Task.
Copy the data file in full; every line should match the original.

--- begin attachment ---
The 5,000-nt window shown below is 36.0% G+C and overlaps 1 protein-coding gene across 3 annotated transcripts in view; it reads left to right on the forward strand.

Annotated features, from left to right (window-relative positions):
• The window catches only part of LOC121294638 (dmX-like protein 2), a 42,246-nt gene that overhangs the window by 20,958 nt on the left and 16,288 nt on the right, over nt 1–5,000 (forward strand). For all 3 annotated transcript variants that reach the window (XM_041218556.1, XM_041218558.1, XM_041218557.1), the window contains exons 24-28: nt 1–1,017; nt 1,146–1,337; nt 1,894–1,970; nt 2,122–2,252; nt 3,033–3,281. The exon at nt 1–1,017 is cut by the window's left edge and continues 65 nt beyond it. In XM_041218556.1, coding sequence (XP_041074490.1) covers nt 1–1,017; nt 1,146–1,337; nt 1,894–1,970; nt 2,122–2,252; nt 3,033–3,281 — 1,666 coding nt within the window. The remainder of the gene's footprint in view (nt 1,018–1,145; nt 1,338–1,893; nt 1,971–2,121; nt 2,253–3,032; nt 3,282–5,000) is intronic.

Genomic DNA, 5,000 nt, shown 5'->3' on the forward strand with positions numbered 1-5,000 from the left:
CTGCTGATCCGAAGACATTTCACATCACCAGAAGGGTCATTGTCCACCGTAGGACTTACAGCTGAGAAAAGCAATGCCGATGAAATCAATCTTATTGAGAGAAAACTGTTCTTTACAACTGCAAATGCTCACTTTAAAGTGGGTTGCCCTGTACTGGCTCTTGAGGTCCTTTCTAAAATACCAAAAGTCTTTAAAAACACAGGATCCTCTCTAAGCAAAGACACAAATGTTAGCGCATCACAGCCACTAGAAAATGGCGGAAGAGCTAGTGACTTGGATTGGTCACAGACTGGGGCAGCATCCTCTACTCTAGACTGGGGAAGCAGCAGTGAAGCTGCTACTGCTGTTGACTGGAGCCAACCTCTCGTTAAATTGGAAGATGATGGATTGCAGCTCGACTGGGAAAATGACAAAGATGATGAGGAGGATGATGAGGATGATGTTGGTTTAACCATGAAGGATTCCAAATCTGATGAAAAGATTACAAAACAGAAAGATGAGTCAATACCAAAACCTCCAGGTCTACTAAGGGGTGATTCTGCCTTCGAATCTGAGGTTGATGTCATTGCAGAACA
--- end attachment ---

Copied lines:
The 5,000-nt window shown below is 36.0% G+C and overlaps 1 protein-coding gene across 3 annotated transcripts in view; it reads left to right on the forward strand.

Annotated features, from left to right (window-relative positions):
• The window catches only part of LOC121294638 (dmX-like protein 2), a 42,246-nt gene that overhangs the window by 20,958 nt on the left and 16,288 nt on the right, over nt 1–5,000 (forward strand). For all 3 annotated transcript variants that reach the window (XM_041218556.1, XM_041218558.1, XM_041218557.1), the window contains exons 24-28: nt 1–1,017; nt 1,146–1,337; nt 1,894–1,970; nt 2,122–2,252; nt 3,033–3,281. The exon at nt 1–1,017 is cut by the window's left edge and continues 65 nt beyond it. In XM_041218556.1, coding sequence (XP_041074490.1) covers nt 1–1,017; nt 1,146–1,337; nt 1,894–1,970; nt 2,122–2,252; nt 3,033–3,281 — 1,666 coding nt within the window. The remainder of the gene's footprint in view (nt 1,018–1,145; nt 1,338–1,893; nt 1,971–2,121; nt 2,253–3,032; nt 3,282–5,000) is intronic.

Genomic DNA, 5,000 nt, shown 5'->3' on the forward strand with positions numbered 1-5,000 from the left:
CTGCTGATCCGAAGACATTTCACATCACCAGAAGGGTCATTGTCCACCGTAGGACTTACAGCTGAGAAAAGCAATGCCGATGAAATCAATCTTATTGAGAGAAAACTGTTCTTTACAACTGCAAATGCTCACTTTAAAGTGGGTTGCCCTGTACTGGCTCTTGAGGTCCTTTCTAAAATACCAAAAGTCTTTAAAAACACAGGATCCTCTCTAAGCAAAGACACAAATGTTAGCGCATCACAGCCACTAGAAAATGGCGGAAGAGCTAGTGACTTGGATTGGTCACAGACTGGGGCAGCATCCTCTACTCTAGACTGGGGAAGCAGCAGTGAAGCTGCTACTGCTGTTGACTGGAGCCAACCTCTCGTTAAATTGGAAGATGATGGATTGCAGCTCGACTGGGAAAATGACAAAGATGATGAGGAGGATGATGAGGATGATGTTGGTTTAACCATGAAGGATTCCAAATCTGATGAAAAGATTACAAAACAGAAAGATGAGTCAATACCAAAACCTCCAGGTCTACTAAGGGGTGATTCTGCCTTCGAATCTGAGGTTGATGTCATTGCAGAACA